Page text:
On the other hand, while we do not want to dismiss the importance of history or the particulars of context, there is also here a cautionary tale for other developing countries about how socioeconomic and political conditions seep into the TH. As we see in the cases of other producers in developing countries such as Argentina and Brazil, simply constructing a unified TH as a formal institutional system does not mean the synergies work as such in practice. As in these other cases, the inequality of the society is matched by an inequality in the TH system itself. This adds to the natural fragmentation present in any industry, and particularly the wine industry, which usually sports strong divisions between grape growers and winemakers; small and large producers; local, regional and multinationals; and bulk vs. premium producers. At some point, this level of fragmentation needs to be reckoned with, or, as we will argue here, it can severely constrain the TH system. Overall, the South African case demonstrates that the Triple Helix can be undone as well as done, and that in the presence of large industry differences it may be hard to recreate. In effect, then, we end up with potentially multiple TH systems, which may have some formal overlap but for all intents and purposes are operating in parallel, with differing levels of effectiveness.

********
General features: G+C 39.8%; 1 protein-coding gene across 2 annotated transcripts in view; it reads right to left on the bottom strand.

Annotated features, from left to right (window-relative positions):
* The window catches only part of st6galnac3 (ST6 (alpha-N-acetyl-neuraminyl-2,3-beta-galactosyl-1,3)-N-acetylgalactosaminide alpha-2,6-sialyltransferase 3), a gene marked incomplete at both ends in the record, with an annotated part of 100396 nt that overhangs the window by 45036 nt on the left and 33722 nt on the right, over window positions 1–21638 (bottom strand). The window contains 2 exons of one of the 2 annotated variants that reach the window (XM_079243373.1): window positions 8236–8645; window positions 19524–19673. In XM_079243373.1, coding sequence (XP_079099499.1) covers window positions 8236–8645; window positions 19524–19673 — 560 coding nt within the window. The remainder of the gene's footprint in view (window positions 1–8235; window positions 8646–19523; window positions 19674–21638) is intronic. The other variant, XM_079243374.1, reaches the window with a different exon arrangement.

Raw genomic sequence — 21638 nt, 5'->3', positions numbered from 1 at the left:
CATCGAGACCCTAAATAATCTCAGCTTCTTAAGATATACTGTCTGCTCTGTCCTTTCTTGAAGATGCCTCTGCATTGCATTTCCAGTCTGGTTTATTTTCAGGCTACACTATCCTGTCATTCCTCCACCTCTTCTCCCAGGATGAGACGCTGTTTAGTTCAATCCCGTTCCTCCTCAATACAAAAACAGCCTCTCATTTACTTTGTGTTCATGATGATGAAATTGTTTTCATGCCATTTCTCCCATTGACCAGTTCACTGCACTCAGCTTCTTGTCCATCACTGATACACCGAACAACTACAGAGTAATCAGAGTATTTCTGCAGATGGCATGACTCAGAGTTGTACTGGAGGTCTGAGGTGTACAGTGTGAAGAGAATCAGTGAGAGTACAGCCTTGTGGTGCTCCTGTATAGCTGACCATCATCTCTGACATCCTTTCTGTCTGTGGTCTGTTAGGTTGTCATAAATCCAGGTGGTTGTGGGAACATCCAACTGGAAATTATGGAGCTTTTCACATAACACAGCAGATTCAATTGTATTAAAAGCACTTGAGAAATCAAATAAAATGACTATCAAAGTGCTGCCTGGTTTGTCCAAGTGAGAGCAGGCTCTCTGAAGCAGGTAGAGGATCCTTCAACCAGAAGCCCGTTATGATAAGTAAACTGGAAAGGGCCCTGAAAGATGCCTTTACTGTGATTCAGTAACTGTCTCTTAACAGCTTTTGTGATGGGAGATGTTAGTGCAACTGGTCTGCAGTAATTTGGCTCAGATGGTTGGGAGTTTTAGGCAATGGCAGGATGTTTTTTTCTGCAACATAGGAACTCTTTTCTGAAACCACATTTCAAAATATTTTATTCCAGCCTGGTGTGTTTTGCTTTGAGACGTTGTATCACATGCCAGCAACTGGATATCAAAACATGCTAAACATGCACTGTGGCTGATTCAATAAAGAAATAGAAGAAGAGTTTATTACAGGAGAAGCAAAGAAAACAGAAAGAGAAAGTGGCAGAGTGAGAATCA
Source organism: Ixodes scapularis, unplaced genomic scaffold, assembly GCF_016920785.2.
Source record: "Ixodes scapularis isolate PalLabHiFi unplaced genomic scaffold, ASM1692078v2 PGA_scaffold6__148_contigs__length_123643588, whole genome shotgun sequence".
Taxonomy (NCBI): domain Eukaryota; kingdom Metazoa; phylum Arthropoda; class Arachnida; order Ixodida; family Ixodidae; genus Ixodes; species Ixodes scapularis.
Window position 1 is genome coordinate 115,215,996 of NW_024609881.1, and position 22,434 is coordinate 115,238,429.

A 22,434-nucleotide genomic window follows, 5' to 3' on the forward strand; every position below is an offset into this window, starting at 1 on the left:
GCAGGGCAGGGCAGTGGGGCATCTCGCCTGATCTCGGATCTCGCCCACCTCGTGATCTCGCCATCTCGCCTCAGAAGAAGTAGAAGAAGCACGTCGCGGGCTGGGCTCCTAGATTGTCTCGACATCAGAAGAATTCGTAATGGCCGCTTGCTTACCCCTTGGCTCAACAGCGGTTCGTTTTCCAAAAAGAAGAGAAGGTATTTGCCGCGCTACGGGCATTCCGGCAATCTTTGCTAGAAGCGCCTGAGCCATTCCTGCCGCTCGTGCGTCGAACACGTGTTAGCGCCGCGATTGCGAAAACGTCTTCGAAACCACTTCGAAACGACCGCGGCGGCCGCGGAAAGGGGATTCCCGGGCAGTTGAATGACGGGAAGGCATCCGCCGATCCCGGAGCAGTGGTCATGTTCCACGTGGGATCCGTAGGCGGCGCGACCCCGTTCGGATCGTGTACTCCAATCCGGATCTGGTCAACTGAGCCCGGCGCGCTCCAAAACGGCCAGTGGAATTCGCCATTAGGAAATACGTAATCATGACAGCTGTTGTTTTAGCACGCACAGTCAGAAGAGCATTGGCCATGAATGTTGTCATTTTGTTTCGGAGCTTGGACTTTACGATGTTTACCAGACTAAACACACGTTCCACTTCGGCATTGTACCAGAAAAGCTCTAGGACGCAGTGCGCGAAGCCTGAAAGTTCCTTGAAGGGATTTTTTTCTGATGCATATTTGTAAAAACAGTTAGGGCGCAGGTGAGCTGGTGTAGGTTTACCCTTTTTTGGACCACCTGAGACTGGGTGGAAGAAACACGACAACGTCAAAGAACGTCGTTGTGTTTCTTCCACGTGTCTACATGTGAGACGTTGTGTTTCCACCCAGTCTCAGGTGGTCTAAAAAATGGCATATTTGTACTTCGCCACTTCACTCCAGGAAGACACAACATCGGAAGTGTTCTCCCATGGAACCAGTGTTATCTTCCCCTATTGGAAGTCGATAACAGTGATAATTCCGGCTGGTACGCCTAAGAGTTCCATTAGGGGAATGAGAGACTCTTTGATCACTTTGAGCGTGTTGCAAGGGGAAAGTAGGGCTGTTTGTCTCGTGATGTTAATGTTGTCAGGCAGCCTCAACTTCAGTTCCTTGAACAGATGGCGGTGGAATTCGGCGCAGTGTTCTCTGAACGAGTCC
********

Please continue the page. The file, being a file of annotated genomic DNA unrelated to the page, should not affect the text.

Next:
Promising takeoff of the South African wine industry
The literature on the South African wine industry is rather limited (as reflected in the References), however we have been able to create an overview through field research interviews with industry representatives and participants. Email surveys, phone and Skype interviews were carried out by the author in spring and summer 2012. In addition, the author held several informative discussions with local experts during the AAWE Conference in Stellenbosch in summer 2013. Experts came from academia, industry and government, as one would expect with a study using TH. Several experts reviewed the document for factual accuracy (though the interpretations are solely those of the author). From these sources it is possible to sketch the innovation trajectory from the perspective of a TH framework. The South African case highlights the vital importance of the institutional and regulatory environment for the wine industry, and thus lends support for the TH premise that systemic innovation, rather than natural comparative advantage, is responsible for the success of industries.